Weekly Shabbat Readings

Notes on Readings
Notes on Lunar Calendar
Divre Torah (Commentaries on Readings)


Torah Haftarah
Bereshit: Gen. 1.1-6.8

Noah: Gen. 6.9-11.32

Lekh Lekha: Gen. 12.1-17.27

Wayera: Gen. 18.1-22.24

Haye Sarah: Gen. 23.1-25.18

Toledot: Gen. 25.19-28.9

Wayetze: Gen. 28.10-32.3

Wayishlah: Gen. 32.4-36.43

Wayeshev: Gen. 37.1-40.23

Miketz: Gen. 41.1-44.17

Wayigash: Gen. 44.18-47.27

Wayehi: Gen. 47.28-50.26

Shemot: Exo. 1.1-6.1

Wa'era: Exo. 6.2-9.35

Bo': Exo. 10.1-13.16

Beshalah: Exo. 13.17-17.16

Yitro: Exo. 18.1-20.23

Mishpatim: Exo. 21.1-24.18

Terumah: Exo. 25.1-27.19

Tetzaveh: Exo. 27.20-30.10

Kiy Tissa: Exo. 30.11-34.35

Wayakhel: Exo. 35.1-38.20

Pekude: Exo. 38.21-40.38

Wayyiqra: Levit. 1.1-5.26

Tzaw: Levit. 6.1-8.36

Shemini: Levit. 9.1-11.47

Tazria: Levit. 12.1-13.59

Metzora: Levit. 14.1-15.33

Ahare Mot: Levit. 16.1-18.30

Qedoshim: Levit. 19.1-20.27

Emor: Levit. 21.1-24.23

Behar: Levit. 25.1-26.2

Behukotai: Levit. 26.3-27.34

Bemidbar: Num. 1.1-4.20

Naso: Num. 4.21-7.89

Beha'alotekha: Num. 8.1-12.16

Shelah: Num. 13.1-15.41

Qorah: Num. 16.1-18.32

Hukkat: Num. 19.1-22.1

Balak: Num. 22.2-25.9

Pinhas: Num. 25.10-30.1

Mattot: Num. 30.2-32.42

Mase: Num. 33.1-36.13

Devarim: Deut. 1.1-3.22

Wa'et'Hanan: Deut. 3.23-7.11

Ekev: Deut. 7.12-11.25

Re'Eh: Deut. 11.26-16.17

Shoftim: Deut. 16.18-21.9

Kiy Tetze: Deut. 21.10-25.19

Kiy Tavo: Deut. 26.1-29.8

Nitzavim: Deut. 29.9-30.20

Wayyelekh: Deut. 31.1-30

Ha`azinu: Deut. 32.1-52


Isaiah 42.5-43.10 (S'fardi ritual: Isaiah 42.5-21)

Isaiah 54.1-55.5 (S'fardi ritual: Isaiah 54.1-10)

Isaiah 40.27-41.16

II Kings 4.1-37 (S'fardi ritual: II Kings 4.1-23)

I Kings 1.1-31

Malachi 1.1-2.7

Hosea 12.13-14.10 (Optional addition: Micah 7.18) (S'fardi ritual: Hosea 11.7-12.12)

Obadiah 1.1-21 (Optional substitution: Hosea 11.7-12.12)

Amos 2.6-3.8

I Kings 3.15-4.1

Ezekiel 37.15-28

I Kings 2.1-12

Isaiah 27.6-28.13, 29.22-23 (S'fardi ritual: Jeremiah 1.1-2.3).

Ezekiel 28.25-29.21

Jeremiah 46.13-28

Judges 4.4-5.31 (S'fardi ritual: Judges 5.1-31)

Isaiah 6.1-7.6, 9.5-6 (S'fardi ritual: 6.1-13)

Jeremiah 34.8-22, 33.25-26

I Kings 5.26-6.13

Ezekiel 43.10-27

I Kings 18.1-39 (S'fardi ritual: I Kings 18.20-39)

I Kings 7.40-50 (S'fardi ritual: I Kings 7.13-26)

I Kings 7.51-8.21 (S'fardi: substitute I Kings 7.40-50)

Isaiah 43.21-44.23

Jeremiah 7.21-8.3, 9.22-23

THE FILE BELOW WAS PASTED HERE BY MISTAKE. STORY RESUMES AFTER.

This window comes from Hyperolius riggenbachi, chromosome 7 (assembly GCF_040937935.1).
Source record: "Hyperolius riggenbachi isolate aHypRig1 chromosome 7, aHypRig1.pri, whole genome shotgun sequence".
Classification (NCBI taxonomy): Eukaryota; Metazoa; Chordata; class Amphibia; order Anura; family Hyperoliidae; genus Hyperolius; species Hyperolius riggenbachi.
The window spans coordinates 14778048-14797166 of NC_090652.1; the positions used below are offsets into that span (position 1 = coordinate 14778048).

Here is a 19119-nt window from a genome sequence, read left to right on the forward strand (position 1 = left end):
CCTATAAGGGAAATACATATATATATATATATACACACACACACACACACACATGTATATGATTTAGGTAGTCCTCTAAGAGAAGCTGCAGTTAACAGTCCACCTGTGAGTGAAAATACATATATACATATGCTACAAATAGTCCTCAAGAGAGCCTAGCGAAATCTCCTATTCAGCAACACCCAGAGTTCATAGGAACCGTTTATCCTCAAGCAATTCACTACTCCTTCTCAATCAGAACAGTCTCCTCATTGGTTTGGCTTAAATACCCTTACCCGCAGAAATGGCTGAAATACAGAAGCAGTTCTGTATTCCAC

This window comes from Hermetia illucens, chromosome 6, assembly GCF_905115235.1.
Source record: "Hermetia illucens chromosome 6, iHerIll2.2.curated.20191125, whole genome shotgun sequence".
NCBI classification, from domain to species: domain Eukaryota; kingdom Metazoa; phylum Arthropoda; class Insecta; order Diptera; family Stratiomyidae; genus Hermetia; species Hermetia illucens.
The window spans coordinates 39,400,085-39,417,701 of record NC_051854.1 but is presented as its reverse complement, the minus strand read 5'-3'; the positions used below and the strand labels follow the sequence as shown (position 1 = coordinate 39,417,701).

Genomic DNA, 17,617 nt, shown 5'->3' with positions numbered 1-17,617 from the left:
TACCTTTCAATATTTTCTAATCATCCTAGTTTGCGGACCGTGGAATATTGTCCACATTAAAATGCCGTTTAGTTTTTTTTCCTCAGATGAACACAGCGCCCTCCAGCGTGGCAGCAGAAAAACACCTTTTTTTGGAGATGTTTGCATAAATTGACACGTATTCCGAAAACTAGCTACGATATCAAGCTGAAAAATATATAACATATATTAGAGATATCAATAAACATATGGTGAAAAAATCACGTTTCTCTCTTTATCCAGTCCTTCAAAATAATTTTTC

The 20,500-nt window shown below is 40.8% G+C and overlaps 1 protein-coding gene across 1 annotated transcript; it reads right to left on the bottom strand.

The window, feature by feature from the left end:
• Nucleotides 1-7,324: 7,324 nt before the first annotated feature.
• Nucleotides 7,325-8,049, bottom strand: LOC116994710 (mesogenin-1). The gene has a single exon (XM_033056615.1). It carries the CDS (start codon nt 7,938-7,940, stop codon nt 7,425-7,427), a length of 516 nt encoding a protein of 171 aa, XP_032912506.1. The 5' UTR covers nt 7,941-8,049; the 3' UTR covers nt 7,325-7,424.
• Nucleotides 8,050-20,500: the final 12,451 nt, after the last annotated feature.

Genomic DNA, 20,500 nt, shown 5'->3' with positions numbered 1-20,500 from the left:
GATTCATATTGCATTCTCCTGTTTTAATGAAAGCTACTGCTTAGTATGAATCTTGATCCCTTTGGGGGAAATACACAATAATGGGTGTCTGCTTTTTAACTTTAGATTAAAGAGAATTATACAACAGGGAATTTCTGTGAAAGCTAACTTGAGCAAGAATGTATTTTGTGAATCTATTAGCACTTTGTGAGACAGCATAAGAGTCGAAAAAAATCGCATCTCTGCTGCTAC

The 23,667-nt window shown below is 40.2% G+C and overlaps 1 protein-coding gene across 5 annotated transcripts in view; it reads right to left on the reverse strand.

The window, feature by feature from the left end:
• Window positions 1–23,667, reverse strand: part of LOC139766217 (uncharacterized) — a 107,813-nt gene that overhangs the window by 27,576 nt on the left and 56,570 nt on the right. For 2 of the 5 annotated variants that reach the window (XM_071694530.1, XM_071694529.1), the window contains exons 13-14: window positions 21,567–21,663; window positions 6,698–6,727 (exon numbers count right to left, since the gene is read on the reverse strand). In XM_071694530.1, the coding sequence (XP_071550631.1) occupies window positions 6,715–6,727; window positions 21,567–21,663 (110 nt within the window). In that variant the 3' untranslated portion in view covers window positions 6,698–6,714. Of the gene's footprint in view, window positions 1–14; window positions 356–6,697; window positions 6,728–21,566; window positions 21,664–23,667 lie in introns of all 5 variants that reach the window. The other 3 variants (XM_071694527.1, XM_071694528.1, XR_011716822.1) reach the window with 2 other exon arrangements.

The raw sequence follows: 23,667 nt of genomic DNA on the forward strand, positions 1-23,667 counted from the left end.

II Samuel 6.1-7.17 (S'fardi ritual: II Samuel 6.1-19)

II Kings 4.42-5.19

II Kings 7.3-20

Ezekiel 22.1-19 (S'fardi ritual: Ezekiel 22.1-16)

Amos 9.7-15 (S'fardi ritual: Ezekiel 20.2-20)

Ezekiel 44.15-31

Jeremiah 32.6-27

Jeremiah 16.19-17.14

Hosea 2.1-22

Judges 13.2-25

Zechariah 2.14-4.7

Joshua 2.1-24

I Samuel 11.14-12.22

Judges 11.1-33

Micah 5.6-6.8

I Kings 18.46-19.21

Jeremiah 1.1-2.3

Jeremiah 2.4-28, 3.4, 4.1-2 (S'fardi ritual: Jeremiah 2.4-28, 4.1-2).

Isaiah 1.1-27

Isaiah 40.1-26

Isaiah 49.14-51.3

Isaiah 54.11-55.5

Isaiah 51.12-52.12

Isaiah 54.1-10

Isaiah 60.1-22

Isaiah 61.10-63.9

Isaiah 55.6-56.8

II Samuel 22.1-51








Note on Readings

The readings above, are based on completing the Torah in a year, being sections called Parashot. This system was implemented by Babylonian community of early common era Judaism. Each parashah is called after the first few words of the section (in a manner to naming biblical books). To each of these, a section from the Nevi'im, a haftarah ("completion") follows. (Haftarot are not included in most Bibles. A umash is an edition that includes them.) There are 54 parashot. Although it is redundant, in the translation included on this site, each parashah is shown with three pe or samek characters:

pe.gif (147 bytes)pe.gif (147 bytes)pe.gif (147 bytes)or  smk.gif (897 bytes)smk.gif (897 bytes)smk.gif (897 bytes)

In an older system, the Torah was read in three to three and a half years as divided into 154 or 167 sedarim. This was used in Yisra'el. Sedarim are marked with a ornamental oversized samek:

sid.gif (925 bytes)

In addition, I thought it would more accurate and interesting to include paragraph marks from the Masorah. These marks are a single pe or a samek (shown above respectively) for petuah or setumah type paragraphs.




Biblical Lunar Calendar Months

Biblical months are actually lunations based on first visible new moon crescents. Even though they are now calculated mostly by new moon conjunctions, the visible crescent establishes Ros odes (head of the month). Day periods begin at sunset. The lunar months do not always correspond to the Gregorian (Western) months as shown below, and there will be some variation in some years. And, by observing below, the biblical year does not coincide with the Western year. It also has two "new years." Actually, the first month is Aviv, but, traditionally, Judaism begins reckoning the new year with the seventh month!

Because the lunar year has only a little over 354 days, a second twelth month (We'Adar) is added every few years to catch up to the solar year. Months were originally counted then took agricultural and seasonal references like: Aviv -of green ears of barley; tanm -of flowing streams; Bul -produce. These are Canaanite (Can.) names. Later, during and after the captivities, Babylonian (Bab.) names came to be used.

Number Name Can. Bab. Gregorian Equivalent
1   Aviv Nisan March/ April
2 Iyyar Ziw   April/ May
3     Siwan May/ June
4 Tammuz     June/ July
5 Av     July/ August
6     Elul August/ September
7 Tishri tanm   September/ October
8 Marcheswan Bul   October/ November
9     Kislew November/ December
10     Tebet December/ January
11     Shebat January/ February
12     Adar February/ March


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Sunday, November 05, 2000